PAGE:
The doctors also increased their training, attending additional courses certified by POST (Peace Officer Standards and Training), with the outcome that the majority of the current members have attained the status of level 1 reserve officer. One member, a practicing orthopedic surgeon, has completed training to achieve level 3 status, which requires the same number of training hours mandated for a full-time paid police officer. As a result of this increased training, doctors have acted as helicopter observers, worked DUI checkpoints, assisted at community sporting events and safety fairs, visited schools to speak with children, and provided medical support during the annual Baker-to-Vegas relay race.

Valuable Employee Resource
As a result of steady involvement and success, the squad developed trust and were sought out to provide advice and consult to the organization and its members on a variety of issues. One of the major projects the squad became involved in was providing training and discussion on topics relating to employee wellness, which included presentations on the following:

  • Stress and sleep disorders

  • Smoking cessation

  • Back and knee injuries

  • Weight control and nutrition

These programs are popular and well attended by both sworn officers and civilian members of the department. When the department and police union then developed a formal physical fitness and Wellness Program for sworn officers, the Doc Squad was there to provide technical assistance and support. Several doctors volunteered to conduct mobile cholesterol screening for officers, which resulted in many more personnel participating in the program, along with timely intervention and follow-up care to employees discovering they had high cholesterol levels.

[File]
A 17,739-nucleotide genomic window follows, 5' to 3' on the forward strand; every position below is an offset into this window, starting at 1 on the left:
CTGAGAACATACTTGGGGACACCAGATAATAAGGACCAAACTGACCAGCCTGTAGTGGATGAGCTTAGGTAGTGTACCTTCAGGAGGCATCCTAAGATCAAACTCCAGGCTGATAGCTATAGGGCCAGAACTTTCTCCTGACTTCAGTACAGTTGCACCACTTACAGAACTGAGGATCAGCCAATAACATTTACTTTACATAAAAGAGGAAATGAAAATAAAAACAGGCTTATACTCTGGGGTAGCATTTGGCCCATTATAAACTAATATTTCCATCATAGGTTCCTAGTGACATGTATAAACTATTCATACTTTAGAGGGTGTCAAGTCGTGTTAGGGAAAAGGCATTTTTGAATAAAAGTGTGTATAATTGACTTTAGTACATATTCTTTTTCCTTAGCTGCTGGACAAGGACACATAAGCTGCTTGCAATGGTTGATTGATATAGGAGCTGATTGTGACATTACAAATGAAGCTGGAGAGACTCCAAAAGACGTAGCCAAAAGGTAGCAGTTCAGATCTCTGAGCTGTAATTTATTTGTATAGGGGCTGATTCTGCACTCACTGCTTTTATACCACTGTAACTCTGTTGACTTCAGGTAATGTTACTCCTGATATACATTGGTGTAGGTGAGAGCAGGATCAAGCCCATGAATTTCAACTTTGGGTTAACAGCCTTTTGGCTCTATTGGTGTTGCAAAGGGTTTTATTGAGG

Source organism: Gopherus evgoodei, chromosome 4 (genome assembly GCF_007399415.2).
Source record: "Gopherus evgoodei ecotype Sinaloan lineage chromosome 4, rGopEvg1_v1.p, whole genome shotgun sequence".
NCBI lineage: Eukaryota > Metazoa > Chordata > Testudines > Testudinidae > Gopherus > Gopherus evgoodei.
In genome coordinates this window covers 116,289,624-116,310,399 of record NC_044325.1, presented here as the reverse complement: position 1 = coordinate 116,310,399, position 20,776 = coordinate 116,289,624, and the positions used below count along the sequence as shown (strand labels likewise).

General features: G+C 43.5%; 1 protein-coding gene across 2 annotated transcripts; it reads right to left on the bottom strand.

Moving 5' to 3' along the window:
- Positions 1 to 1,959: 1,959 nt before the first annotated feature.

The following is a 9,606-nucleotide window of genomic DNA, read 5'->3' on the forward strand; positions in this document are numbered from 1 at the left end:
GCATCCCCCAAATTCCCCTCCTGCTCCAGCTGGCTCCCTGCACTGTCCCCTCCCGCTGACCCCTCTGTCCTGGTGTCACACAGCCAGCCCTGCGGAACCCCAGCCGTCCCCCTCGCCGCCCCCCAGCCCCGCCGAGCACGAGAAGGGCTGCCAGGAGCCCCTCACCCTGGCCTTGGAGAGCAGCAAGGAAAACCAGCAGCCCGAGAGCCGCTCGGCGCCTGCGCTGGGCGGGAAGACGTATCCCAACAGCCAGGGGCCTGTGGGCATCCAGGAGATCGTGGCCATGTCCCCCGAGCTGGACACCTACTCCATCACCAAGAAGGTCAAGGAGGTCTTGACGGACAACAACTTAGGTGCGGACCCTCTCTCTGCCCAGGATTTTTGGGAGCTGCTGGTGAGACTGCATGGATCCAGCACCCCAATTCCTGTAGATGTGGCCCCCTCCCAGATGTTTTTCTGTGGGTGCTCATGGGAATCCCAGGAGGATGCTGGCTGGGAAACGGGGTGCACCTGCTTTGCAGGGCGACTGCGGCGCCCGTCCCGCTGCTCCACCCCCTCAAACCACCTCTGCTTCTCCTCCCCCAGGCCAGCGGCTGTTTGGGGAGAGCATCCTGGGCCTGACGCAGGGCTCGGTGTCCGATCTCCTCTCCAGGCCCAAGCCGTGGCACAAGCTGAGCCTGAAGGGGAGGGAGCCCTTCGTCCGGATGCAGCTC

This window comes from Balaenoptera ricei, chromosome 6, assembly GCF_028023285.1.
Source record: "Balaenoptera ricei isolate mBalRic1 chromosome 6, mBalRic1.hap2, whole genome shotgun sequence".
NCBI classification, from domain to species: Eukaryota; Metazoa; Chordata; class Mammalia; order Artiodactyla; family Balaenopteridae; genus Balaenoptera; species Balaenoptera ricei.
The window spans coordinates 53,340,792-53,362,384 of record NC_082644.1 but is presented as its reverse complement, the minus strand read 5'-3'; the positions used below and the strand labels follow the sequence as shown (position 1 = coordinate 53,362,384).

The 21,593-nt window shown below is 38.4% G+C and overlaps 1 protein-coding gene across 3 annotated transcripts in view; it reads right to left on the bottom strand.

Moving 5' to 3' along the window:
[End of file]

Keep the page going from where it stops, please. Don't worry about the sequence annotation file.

Further support to both sworn and civilian employees includes confidential medical consultations and second opinions on personal health concerns and risks. The value and extent of this service is well known to the employees who have benefited from the opportunity but largely unsung due to the strict confidentiality involved.

In one case, at the request of the department, a panel of Doc Squad physicians conducted a medical inquiry into a recurring condition suffered by an employee that had gone without medical diagnosis under traditional methods. The physicians performed a records review, met with the employee, and received reports from others with pertinent information, all with the consent of the employee and under strict conditions of confidentiality. As a result, the employee was directed to the appropriate course of specialist care for a more focused diagnosis, with the hope to better understand the condition, provide treatment, and allay the employee's fears.

Members of the Doc Squad have also developed associations with various units in the department to provide technical assistance and support, including SWAT, K-9, harbor security, narcotics, homicide, and other functions. To assist investigators, the doctors have made themselves available to review medical reports and decipher technical material into a language understood by employees.

Asset to the Community
In addition to public safety fairs and community events, the Doc Squad has made other valuable contributions to the health and welfare of the community. For instance, they provide no-cost physicals to Police Activities League (PAL) kids so they can participate in sporting programs and events when they may not have otherwise been able to afford the doctor visit. They also work with local organizations to provide support to abused or neglected children, rape survivors, and battered spouses.